A Python implementation of common apportionment methods
This is a collection of common apportionment methods. Apportionment has two main applications: to assign a fixed number of parliamentary seats to parties (proportionally to their vote count), and to assign representatives in a senate to states (proportionally to their population count). A recommendable overview of apportionment methods can be found in the book "Fair Representation" by Balinski and Young .
The following apportionment methods are implemented:
- the largest remainder method (or Hamilton method)
- the class of divisor methods including
- D'Hondt (or Jefferson)
- Sainte-Laguë (or Webster)
- the quota method 
The following example calculates the seat distribution of Austrian representatives in the European Parliament based on the D'Hondt method and the 2019 election results. Parties that received less than 4% are excluded from obtaining seats and are thus excluded in the calculation.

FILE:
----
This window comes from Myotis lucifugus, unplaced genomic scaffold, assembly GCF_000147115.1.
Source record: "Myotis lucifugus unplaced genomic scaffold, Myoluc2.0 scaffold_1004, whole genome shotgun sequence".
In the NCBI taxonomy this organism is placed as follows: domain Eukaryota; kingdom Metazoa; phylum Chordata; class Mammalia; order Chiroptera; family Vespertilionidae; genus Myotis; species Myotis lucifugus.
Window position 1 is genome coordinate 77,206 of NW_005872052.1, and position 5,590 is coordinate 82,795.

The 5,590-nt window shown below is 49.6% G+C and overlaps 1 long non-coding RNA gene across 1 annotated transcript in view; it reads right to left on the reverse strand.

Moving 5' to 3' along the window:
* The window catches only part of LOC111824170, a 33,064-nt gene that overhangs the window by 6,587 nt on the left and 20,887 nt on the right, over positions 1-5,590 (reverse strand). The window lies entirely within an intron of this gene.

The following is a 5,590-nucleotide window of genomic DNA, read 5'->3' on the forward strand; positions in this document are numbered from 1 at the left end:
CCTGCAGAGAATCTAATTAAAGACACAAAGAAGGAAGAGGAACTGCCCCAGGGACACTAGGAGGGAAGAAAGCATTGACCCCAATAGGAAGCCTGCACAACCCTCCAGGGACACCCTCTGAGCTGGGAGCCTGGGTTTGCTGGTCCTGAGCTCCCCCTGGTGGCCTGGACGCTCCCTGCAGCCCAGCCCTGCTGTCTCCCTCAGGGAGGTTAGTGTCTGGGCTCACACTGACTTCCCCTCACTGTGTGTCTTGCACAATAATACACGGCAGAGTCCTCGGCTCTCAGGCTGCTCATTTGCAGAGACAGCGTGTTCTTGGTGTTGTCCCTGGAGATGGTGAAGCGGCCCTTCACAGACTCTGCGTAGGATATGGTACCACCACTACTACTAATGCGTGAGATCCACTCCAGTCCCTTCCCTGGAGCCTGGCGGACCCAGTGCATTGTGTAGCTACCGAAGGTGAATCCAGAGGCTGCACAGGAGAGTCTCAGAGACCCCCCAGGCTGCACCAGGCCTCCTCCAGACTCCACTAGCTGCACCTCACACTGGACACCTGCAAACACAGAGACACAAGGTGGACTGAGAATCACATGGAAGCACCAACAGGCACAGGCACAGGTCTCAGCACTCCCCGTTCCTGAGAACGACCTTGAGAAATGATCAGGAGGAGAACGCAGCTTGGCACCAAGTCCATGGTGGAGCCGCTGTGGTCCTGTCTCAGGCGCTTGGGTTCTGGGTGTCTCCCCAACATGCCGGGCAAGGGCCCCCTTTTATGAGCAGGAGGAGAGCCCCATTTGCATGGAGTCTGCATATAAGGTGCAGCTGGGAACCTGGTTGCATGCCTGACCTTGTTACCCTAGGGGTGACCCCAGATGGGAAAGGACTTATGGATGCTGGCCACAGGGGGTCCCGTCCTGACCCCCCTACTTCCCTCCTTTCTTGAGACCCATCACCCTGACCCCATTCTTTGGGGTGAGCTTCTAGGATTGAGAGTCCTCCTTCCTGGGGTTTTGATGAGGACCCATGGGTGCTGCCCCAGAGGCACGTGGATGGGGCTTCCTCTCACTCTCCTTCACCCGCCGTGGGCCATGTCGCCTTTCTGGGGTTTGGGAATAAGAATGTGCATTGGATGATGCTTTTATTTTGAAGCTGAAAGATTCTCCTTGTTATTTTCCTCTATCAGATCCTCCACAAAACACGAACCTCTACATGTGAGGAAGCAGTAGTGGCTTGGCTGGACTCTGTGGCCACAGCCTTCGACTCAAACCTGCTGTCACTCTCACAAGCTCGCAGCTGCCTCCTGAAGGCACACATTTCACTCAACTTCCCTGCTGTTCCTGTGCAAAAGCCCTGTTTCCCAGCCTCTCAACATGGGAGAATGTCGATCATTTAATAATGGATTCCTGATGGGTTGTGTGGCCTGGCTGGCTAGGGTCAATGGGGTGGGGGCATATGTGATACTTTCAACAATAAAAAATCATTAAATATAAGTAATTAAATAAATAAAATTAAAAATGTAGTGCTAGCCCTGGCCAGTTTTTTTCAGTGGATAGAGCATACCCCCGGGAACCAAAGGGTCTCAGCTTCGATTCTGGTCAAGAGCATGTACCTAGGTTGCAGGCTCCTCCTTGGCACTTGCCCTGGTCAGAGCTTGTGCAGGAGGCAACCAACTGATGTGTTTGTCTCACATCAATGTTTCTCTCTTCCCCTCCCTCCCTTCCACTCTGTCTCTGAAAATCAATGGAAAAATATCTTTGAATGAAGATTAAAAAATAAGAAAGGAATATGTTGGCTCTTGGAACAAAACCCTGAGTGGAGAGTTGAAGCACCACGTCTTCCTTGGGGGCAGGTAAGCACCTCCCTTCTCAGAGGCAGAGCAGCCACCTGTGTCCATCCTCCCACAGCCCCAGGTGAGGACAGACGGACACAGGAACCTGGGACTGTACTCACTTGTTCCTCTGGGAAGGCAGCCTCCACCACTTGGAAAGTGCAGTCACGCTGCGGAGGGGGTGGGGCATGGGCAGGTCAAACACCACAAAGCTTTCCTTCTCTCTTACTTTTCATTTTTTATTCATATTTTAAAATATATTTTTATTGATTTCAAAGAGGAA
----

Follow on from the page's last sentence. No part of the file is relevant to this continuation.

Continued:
import apportionment parties = ['ÖVP','SPÖ','FPÖ','GRÜNE','NEOS'] distribution = [ 1305956, 903151, 650114, 532193, 319024] seats=18 apportionment.method("dhondt", distribution, seats, parties, verbose=True)
Another example can be found in example.py.
 Balinski, M. L., & Young, H. P. (1975). The quota method of apportionment. The American Mathematical Monthly, 82(7), 701-730.
 Balinski, M. L., & Young, H. P. (1982). Fair Representation: Meeting the Ideal of One Man, One Vote. Yale University Press, 1982. (There is a second edition from 2001 by Brookings Institution Press.)